I am writing this as a real-life case study that happened very recently.
Doubling the turnover in a manufacturing business while maintaining very high-quality levels and increasing margins is not easy but worth the hard work. Taking a manufacturing business from a jobbing shop to an efficient manufacturing facility involves close analysis of every aspect of the business to identify weaknesses and implement solutions and typically all of the following need to be considered:
Do you have the right people in the right position to cope with a rapidly expanding business? Is there a skills gap? Do you have enough people?
When output goes up its not uncommon for quality to go down and that is very difficult to get back on track once it starts to slip.
Business expansion will put a real strain on your ability to perform if you have weak processes or even worse if you have no processes.
You need to be sure your external suppliers can cope with your expansion plans.
Do you have the right software packages to cope? Sometimes when you decide in increase your turnover, software packages that used to cope quite well start to creak at the seams as more users jump on board and expect more from it.
Being a manufacturing business, do you have enough machine time? Do your machines need upgrading to more efficient models? Is there machinery you could buy that will automate labour intensive activity?
No matter how dedicated you are to the Lean philosophy sometimes you may need more space for extra machinery, storage, facilities and plant.
It is very easy to chase the new turnover targets but it is rather self defeating if your margins drop. This happens in some businesses as desperation to hit the new financial targets causes errors and inefficiency which can reduce your margins quite considerably.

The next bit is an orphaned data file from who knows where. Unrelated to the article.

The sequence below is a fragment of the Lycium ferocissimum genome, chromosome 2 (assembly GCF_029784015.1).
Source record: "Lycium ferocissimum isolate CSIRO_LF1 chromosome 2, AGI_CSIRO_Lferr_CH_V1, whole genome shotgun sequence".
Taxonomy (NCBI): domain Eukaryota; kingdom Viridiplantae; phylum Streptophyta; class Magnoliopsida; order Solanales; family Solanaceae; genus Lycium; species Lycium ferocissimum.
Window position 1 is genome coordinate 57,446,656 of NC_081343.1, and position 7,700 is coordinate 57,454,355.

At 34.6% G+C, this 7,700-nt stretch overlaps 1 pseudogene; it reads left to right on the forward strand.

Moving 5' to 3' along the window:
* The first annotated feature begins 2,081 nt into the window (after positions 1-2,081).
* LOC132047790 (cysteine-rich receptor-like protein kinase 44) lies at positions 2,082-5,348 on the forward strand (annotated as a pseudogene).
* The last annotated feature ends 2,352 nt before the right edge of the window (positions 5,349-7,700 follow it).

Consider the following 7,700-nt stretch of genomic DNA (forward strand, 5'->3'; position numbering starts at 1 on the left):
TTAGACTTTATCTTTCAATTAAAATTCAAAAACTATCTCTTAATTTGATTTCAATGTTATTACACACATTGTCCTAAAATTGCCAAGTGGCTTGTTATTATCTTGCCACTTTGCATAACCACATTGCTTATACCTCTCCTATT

I strongly recommend the integration of KPI’s. You can plot your progress by using the key indicators to show where you are today in comparison to where you were at the beginning of the journey. Creating visuals of your KPI’s and sharing with your team can be very motivational, assuming that things are going in the right direction of course!
So, having assessed all of those points and having implemented all of the solutions you are now reaping the rewards, so what’s next?
Well that brings me to the real reason I am writing this article in the first place and this is the part that is unfolding in front of me as I write.
Having achieved the goal, we are producing high quality products that are delighting clients, margins have increased, on time delivery is 100% and our brand is strengthening as we go.
BUT the staff are bored!
To achieve the goal, the company has become incredibly good at what they do so much so that it’s become a bit like shelling peas. People miss the excitement that fire-fighting used to give them, the manufacturing team miss the intricacies with the products that have been made easy by machinery, the challenge of getting things from A to B is now simplified by software telling them what to do and when to do it.
Mutterings have reached my ears that despite having a full order book and better staff security than ever its not good fun like the old days. Everyone accepts that we can’t return to those days and they appreciate the good things that have come from the changes but it’s boring!
In many ways it a great problem to have but it also needs to be taken seriously as these are the people that made the company great. Now is the time to return the favour—this week we have a team meeting to discuss what we can do to inject more excitement into our working lives.